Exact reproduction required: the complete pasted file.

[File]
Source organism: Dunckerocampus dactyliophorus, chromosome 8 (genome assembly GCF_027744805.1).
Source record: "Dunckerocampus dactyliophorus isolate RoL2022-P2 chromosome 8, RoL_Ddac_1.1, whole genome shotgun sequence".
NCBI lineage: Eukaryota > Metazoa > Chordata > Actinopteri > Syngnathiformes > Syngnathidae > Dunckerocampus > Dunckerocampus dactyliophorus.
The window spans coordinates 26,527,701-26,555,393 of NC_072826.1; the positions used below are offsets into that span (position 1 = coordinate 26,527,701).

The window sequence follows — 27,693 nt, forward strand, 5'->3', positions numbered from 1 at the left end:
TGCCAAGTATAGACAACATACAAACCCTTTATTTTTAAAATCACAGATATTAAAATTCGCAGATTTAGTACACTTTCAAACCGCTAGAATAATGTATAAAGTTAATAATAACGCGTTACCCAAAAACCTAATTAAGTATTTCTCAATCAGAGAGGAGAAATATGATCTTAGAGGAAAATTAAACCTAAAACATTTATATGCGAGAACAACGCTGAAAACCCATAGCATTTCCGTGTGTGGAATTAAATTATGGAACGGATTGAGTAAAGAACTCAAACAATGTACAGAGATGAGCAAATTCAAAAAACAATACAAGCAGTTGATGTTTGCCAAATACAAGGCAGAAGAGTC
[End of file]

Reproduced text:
Source organism: Dunckerocampus dactyliophorus, chromosome 8 (genome assembly GCF_027744805.1).
Source record: "Dunckerocampus dactyliophorus isolate RoL2022-P2 chromosome 8, RoL_Ddac_1.1, whole genome shotgun sequence".
NCBI lineage: Eukaryota > Metazoa > Chordata > Actinopteri > Syngnathiformes > Syngnathidae > Dunckerocampus > Dunckerocampus dactyliophorus.
The window spans coordinates 26,527,701-26,555,393 of NC_072826.1; the positions used below are offsets into that span (position 1 = coordinate 26,527,701).

The window sequence follows — 27,693 nt, forward strand, 5'->3', positions numbered from 1 at the left end:
TGCCAAGTATAGACAACATACAAACCCTTTATTTTTAAAATCACAGATATTAAAATTCGCAGATTTAGTACACTTTCAAACCGCTAGAATAATGTATAAAGTTAATAATAACGCGTTACCCAAAAACCTAATTAAGTATTTCTCAATCAGAGAGGAGAAATATGATCTTAGAGGAAAATTAAACCTAAAACATTTATATGCGAGAACAACGCTGAAAACCCATAGCATTTCCGTGTGTGGAATTAAATTATGGAACGGATTGAGTAAAGAACTCAAACAATGTACAGAGATGAGCAAATTCAAAAAACAATACAAGCAGTTGATGTTTGCCAAATACAAGGCAGAAGAGTC